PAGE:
Table 1. Characteristics and behaviors of men who received the PrePex or dorsal slit circumcision.

Follow up at 7 days was completed by 97.7% of PrePex recipients (342/350) and 86.1% of dorsal slit recipients (68/79). Among the 342 PrePex clients seen at day 7, 14.3% (49) reported some discomfort over the preceding week. Virtually all men reported some pain at time of device removal but none reported severe pain scored ≥7 on the VAS. An unpleasant smell during the first week after PrePex placement was reported by 71.8% of men, 8.6% said this odor affected activities of daily living and 10.2% said the odor was noticed by other people in the vicinity. Follow up for the scheduled 4 week visit was 93.1% (326/350) among PrePex and 94.9% (75/79) among dorsal slit recipients. Wound healing was certified as complete in 56.7% (185/326) PrePex and 98.7% (74/75) dorsal slit circumcisions (p<0.0001). The cumulative rates of completed wound healing with the PrePex device were 84.8% at week 5, 97.6% at week 6 and 98.6% at week 7.

Adverse events with the PrePex device are tabulated in Table 2. There were a total of 9 adverse events (2.6%), 4 were mild events (1.1%) and five were severe adverse events (1.4%) which are summarized in Table 3, and selected severe adverse events are shown in Figure 2 a–d with written consent of participants. Among the mild AEs, two participants removed the device without complications and did not request surgical circumcision as a service, one had device displacement and one had edema distal to the circumcision scar Four severe events were due to premature non-medical removal of the device and in 3 cases the participant removed the device because of edema, pain, or difficulty voiding. All 4 SAEs required sleeve circumcision and all subsequently resolved. One participant had the device removed on the 7th day without complications, but subsequently experienced wound dehiscence requiring surgical repair. It is noteworthy that 7 participants (2.0%) removed the device themselves, and four experienced serious complications (1.1%). No AEs were observed among 79 dorsal slit recipients.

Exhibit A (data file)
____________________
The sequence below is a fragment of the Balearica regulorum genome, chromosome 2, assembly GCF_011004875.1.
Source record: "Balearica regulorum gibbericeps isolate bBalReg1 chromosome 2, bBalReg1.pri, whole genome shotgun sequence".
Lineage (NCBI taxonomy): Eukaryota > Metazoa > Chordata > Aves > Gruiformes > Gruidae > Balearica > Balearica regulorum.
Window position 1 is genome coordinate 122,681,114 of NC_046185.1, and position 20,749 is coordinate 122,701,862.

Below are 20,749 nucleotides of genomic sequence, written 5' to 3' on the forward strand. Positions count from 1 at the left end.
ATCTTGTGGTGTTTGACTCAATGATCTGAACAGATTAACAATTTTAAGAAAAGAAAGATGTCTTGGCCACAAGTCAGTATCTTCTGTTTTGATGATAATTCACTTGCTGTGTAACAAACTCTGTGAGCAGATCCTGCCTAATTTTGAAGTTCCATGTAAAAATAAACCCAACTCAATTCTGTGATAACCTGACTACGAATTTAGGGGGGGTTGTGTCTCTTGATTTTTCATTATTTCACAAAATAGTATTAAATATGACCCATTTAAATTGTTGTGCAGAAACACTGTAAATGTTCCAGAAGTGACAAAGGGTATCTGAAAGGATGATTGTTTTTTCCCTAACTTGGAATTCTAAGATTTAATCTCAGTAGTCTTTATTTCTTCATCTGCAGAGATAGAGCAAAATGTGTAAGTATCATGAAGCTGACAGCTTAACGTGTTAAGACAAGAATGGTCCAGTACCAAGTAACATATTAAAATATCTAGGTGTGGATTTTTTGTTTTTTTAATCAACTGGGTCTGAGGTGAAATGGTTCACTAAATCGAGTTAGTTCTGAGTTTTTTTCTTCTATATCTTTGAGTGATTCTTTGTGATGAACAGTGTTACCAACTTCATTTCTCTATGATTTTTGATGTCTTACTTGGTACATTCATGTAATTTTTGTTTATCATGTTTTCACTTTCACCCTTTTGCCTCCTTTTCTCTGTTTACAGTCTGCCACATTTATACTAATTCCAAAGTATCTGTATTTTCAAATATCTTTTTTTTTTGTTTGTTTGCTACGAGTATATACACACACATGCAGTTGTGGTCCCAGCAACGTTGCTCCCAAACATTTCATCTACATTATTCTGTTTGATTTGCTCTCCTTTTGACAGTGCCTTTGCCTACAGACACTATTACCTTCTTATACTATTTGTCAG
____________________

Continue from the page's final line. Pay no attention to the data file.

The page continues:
Figure 2. Figure 2 shows photographs of selected adverse events with the PrePex device.

Figure 2a, device self removal with edema and superficial ulceration on day 2 post placement. Figure 2b, device self removal with edema on day 1 post placement. Figure 2C, wound dehiscence on day 17 post device placement. Figure 2d, self removal of the device with edema and necrosis on day 9.

The mean time for device placement was 4.5 minutes (range 2–18 minutes), and the mean time required for removal was 4.3 minutes (range2–14) minutes. The mean time required for dorsal slit was 14.9 minutes (range 8–35 minutes).


The PrePex device was well accepted among study participants in this rural Ugandan population, and 76.0% (250/329) selected the PrePex device rather than dorsal slit surgery when offered a free choice of MMC method. It should however be noted that 263 (44.4%) eligible men were not enrolled in the study for various reasons the commonest being reluctance or inability to adhere to the study follow-up schedule or lack of interest in the study (figure 1). These opted for circumcision using the dorsal slit method via the routine MMC service program. This suggests that if PrePex is introduced in this population only ∼42.2% (250/592) men would receive circumcision using Prepex.

The time required for placement and removal of the device was substantially shorter than dorsal slit surgery, but there is need for a mandatory day 7 visit for device removal. The time for complete wound healing was slower with the PrePex than conventional surgery, as has been found in other studies. The need for a mandatory day 7 visit for device removal and need for additional follow up due to a longer healing time burdens the clients and increases the costs associated with PrePex.

The observed rate of moderate/severe adverse events (1.4%) was similar to that reported in other PrePex studies [7], [9], [13], and comparable to rates with the Shang Ring device (1.0%) and dorsal slit surgery (0.8%) in this population [11] However, we observed 7 cases of participant self-removal of the PrePex device (2.0%), and 4 of these cases resulted in severe complications requiring immediate surgery. One Rwandan study observed two cases of self-removal in 518 PrePex procedures (0.4%) [7] but another Rwandan study of 144 PrePex recipients reported no cases [9] Unpleasant smell was reported by 71.8% of clients with 10.2% reporting that the odor was noticed by people in their vicinity. This calls for measures to prevent or minimize the offensive odor since it can affect both clients and providers.